And then there’s Josephus, one of the most interesting characters of the last half of the first century. Descended from the priestly class through his father and in the royal line through his mother, he became a leader of Jewish forces in Galilee during the uprising of AD 66–70—the one that led to the destruction of the temple. But he surrendered to the Roman army after being besieged for six weeks in ad 67. After Josephus proclaimed that the Jewish messianic prophecies actually pointed toward Vespasian—
commander of the Roman armies—the latter took Josephus as a slave, ostensibly in the role of interpreter.

In AD 69, Vespasian became emperor and set Josephus free. Josephus quickly took Vespasian’s family name, Flavius, as his own and, upon embracing the Roman position, achieved Roman citizenship.

With Vespasian on the throne, his son Titus took command of the Roman armies in Judea and took his now family friend Josephus with him as interpreter during the Rome siege of Jerusalem. Thus, Josephus became an eyewitness to the destruction of Jerusalem and the temple.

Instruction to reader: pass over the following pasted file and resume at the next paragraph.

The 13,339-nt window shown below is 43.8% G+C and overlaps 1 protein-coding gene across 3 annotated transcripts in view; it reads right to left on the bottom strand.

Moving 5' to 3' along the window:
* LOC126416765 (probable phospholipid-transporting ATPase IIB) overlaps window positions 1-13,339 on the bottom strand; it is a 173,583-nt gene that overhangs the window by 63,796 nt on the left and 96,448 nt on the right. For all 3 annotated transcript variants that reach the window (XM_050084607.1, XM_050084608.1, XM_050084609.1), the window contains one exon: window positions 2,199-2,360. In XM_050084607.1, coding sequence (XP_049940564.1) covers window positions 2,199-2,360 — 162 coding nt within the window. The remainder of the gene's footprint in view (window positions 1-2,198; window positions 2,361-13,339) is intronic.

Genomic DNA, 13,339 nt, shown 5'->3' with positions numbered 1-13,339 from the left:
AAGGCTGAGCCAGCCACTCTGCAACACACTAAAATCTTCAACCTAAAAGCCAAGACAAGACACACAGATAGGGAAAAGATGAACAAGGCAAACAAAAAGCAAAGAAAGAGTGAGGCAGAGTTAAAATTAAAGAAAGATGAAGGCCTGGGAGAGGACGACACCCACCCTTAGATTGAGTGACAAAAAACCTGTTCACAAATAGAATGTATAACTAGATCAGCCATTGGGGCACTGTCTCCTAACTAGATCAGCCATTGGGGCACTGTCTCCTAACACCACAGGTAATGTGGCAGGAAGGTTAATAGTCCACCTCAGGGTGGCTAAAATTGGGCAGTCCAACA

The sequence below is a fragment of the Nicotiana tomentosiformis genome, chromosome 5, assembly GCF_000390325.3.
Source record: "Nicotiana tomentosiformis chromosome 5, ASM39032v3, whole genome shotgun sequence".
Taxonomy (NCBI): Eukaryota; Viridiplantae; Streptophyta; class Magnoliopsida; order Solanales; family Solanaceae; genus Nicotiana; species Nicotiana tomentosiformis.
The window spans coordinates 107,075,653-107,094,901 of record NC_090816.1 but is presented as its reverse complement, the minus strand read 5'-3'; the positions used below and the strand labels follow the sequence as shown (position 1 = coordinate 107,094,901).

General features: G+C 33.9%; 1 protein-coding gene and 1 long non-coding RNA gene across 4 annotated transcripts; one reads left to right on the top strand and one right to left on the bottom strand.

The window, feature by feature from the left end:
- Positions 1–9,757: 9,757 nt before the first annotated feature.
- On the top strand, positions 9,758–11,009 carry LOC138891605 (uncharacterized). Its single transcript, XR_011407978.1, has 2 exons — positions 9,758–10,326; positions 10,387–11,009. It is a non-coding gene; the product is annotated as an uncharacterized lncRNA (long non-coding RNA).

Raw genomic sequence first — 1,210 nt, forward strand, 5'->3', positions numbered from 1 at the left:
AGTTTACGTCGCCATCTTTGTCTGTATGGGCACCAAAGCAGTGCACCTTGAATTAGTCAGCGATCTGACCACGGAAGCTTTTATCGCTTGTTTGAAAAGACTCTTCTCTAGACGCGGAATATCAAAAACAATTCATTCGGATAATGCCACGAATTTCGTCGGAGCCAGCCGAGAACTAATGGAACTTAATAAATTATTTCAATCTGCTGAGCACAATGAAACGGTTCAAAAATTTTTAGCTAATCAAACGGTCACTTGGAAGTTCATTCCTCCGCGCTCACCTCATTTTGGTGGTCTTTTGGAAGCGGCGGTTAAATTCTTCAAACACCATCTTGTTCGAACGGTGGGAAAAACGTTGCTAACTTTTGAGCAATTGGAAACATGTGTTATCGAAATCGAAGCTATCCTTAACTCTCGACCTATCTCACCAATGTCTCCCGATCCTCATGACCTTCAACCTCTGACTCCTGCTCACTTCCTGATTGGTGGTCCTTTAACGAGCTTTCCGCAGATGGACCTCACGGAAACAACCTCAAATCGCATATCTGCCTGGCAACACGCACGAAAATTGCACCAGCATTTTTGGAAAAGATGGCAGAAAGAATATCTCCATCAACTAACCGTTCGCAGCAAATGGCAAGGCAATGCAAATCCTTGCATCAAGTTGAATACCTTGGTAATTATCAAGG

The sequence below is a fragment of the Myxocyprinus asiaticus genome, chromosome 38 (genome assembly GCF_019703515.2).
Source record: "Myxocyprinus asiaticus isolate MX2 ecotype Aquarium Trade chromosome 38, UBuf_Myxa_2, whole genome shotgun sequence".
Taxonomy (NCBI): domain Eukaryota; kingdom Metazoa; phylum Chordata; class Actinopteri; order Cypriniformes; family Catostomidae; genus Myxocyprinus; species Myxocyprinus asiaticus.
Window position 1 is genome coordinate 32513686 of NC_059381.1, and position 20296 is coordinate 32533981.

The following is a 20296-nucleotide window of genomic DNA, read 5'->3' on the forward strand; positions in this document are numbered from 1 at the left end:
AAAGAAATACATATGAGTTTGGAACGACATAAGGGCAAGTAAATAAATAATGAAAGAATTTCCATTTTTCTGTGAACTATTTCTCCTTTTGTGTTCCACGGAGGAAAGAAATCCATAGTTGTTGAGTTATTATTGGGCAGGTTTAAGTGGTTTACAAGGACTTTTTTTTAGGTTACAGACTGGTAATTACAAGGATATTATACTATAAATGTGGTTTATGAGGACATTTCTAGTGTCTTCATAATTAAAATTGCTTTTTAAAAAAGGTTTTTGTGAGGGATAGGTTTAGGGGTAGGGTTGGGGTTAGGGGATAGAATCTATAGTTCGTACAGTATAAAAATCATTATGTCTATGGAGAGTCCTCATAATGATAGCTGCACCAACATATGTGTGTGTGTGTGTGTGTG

His elite Jewish lineage and imperial Roman connections combined to add a patina of authority to his writings. Eventually, he produced two notable works, The Jewish War and Antiquities of the Jews, which combined give an account of the Jewish people from the Creation in the book of Genesis to Josephus’s own day. The Antiquities contains two references to Jesus. Scholars disagree about one of the references (we will omit it here), but they overwhelmingly agree about the other. Speaking of the procurator of Judea Lucceius Albinus, it says: “He assembled the sanhedrim of judges, and brought before them the brother of Jesus, who was called Christ, whose name was James.”8

Of course, more than just the Romans took note of Jesus. In the central text of Rabbinic Judaism called the Talmud, this mention occurs: “Jesus was hanged on Passover Eve.”9

Scholars agree that Jews of the first century referred to crucifixion as being “hanged.” We find it three times in the book of Acts alone.

Jesus is a real person

There are more references to Jesus, but they are contested by some, so to be fair, I have left them out. But adding up the evidence from all these, what do we have?